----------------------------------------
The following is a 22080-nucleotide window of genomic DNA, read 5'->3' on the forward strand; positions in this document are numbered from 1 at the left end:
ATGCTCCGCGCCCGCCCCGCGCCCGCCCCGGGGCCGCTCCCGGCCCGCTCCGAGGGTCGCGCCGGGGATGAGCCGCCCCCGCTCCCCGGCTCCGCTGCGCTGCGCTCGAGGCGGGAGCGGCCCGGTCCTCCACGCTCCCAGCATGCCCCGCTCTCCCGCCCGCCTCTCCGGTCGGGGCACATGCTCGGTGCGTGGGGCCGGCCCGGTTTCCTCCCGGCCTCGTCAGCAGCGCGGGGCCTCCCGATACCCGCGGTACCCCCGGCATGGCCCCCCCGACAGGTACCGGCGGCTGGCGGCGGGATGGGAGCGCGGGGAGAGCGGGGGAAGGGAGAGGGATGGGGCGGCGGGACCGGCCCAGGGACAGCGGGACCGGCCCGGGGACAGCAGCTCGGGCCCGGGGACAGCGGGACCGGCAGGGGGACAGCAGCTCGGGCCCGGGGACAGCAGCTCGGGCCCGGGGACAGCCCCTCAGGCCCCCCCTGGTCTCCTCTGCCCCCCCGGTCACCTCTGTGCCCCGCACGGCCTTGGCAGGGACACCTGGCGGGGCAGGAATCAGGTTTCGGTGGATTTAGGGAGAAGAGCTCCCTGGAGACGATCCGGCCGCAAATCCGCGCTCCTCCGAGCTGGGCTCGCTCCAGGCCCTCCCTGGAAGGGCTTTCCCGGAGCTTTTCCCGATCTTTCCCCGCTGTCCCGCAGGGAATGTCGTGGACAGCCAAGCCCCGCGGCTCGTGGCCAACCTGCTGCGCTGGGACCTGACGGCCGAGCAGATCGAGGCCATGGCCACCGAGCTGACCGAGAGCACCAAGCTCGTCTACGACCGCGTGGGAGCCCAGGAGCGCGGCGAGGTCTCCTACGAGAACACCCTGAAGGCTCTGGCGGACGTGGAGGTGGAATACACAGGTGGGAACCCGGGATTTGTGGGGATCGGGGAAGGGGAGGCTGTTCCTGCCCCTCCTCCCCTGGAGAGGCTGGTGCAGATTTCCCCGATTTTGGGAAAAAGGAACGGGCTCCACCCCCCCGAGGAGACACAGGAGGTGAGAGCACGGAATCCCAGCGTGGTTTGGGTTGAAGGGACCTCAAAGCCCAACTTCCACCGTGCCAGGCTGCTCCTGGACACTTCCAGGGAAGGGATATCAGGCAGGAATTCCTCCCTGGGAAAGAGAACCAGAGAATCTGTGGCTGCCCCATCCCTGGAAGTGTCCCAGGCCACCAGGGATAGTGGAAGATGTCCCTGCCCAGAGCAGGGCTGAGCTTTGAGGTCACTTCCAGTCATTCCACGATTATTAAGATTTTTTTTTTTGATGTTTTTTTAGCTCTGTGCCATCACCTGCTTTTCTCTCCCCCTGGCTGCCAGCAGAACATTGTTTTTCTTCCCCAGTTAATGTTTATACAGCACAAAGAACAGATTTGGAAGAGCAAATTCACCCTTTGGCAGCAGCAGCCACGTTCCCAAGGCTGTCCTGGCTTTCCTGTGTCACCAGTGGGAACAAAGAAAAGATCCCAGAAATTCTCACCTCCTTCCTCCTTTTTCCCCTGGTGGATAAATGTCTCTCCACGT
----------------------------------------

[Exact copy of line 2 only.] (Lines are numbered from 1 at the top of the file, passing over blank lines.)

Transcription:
ATGCTCCGCGCCCGCCCCGCGCCCGCCCCGGGGCCGCTCCCGGCCCGCTCCGAGGGTCGCGCCGGGGATGAGCCGCCCCCGCTCCCCGGCTCCGCTGCGCTGCGCTCGAGGCGGGAGCGGCCCGGTCCTCCACGCTCCCAGCATGCCCCGCTCTCCCGCCCGCCTCTCCGGTCGGGGCACATGCTCGGTGCGTGGGGCCGGCCCGGTTTCCTCCCGGCCTCGTCAGCAGCGCGGGGCCTCCCGATACCCGCGGTACCCCCGGCATGGCCCCCCCGACAGGTACCGGCGGCTGGCGGCGGGATGGGAGCGCGGGGAGAGCGGGGGAAGGGAGAGGGATGGGGCGGCGGGACCGGCCCAGGGACAGCGGGACCGGCCCGGGGACAGCAGCTCGGGCCCGGGGACAGCGGGACCGGCAGGGGGACAGCAGCTCGGGCCCGGGGACAGCAGCTCGGGCCCGGGGACAGCCCCTCAGGCCCCCCCTGGTCTCCTCTGCCCCCCCGGTCACCTCTGTGCCCCGCACGGCCTTGGCAGGGACACCTGGCGGGGCAGGAATCAGGTTTCGGTGGATTTAGGGAGAAGAGCTCCCTGGAGACGATCCGGCCGCAAATCCGCGCTCCTCCGAGCTGGGCTCGCTCCAGGCCCTCCCTGGAAGGGCTTTCCCGGAGCTTTTCCCGATCTTTCCCCGCTGTCCCGCAGGGAATGTCGTGGACAGCCAAGCCCCGCGGCTCGTGGCCAACCTGCTGCGCTGGGACCTGACGGCCGAGCAGATCGAGGCCATGGCCACCGAGCTGACCGAGAGCACCAAGCTCGTCTACGACCGCGTGGGAGCCCAGGAGCGCGGCGAGGTCTCCTACGAGAACACCCTGAAGGCTCTGGCGGACGTGGAGGTGGAATACACAGGTGGGAACCCGGGATTTGTGGGGATCGGGGAAGGGGAGGCTGTTCCTGCCCCTCCTCCCCTGGAGAGGCTGGTGCAGATTTCCCCGATTTTGGGAAAAAGGAACGGGCTCCACCCCCCCGAGGAGACACAGGAGGTGAGAGCACGGAATCCCAGCGTGGTTTGGGTTGAAGGGACCTCAAAGCCCAACTTCCACCGTGCCAGGCTGCTCCTGGACACTTCCAGGGAAGGGATATCAGGCAGGAATTCCTCCCTGGGAAAGAGAACCAGAGAATCTGTGGCTGCCCCATCCCTGGAAGTGTCCCAGGCCACCAGGGATAGTGGAAGATGTCCCTGCCCAGAGCAGGGCTGAGCTTTGAGGTCACTTCCAGTCATTCCACGATTATTAAGATTTTTTTTTTTGATGTTTTTTTAGCTCTGTGCCATCACCTGCTTTTCTCTCCCCCTGGCTGCCAGCAGAACATTGTTTTTCTTCCCCAGTTAATGTTTATACAGCACAAAGAACAGATTTGGAAGAGCAAATTCACCCTTTGGCAGCAGCAGCCACGTTCCCAAGGCTGTCCTGGCTTTCCTGTGTCACCAGTGGGAACAAAGAAAAGATCCCAGAAATTCTCACCTCCTTCCTCCTTTTTCCCCTGGTGGATAAATGTCTCTCCACGT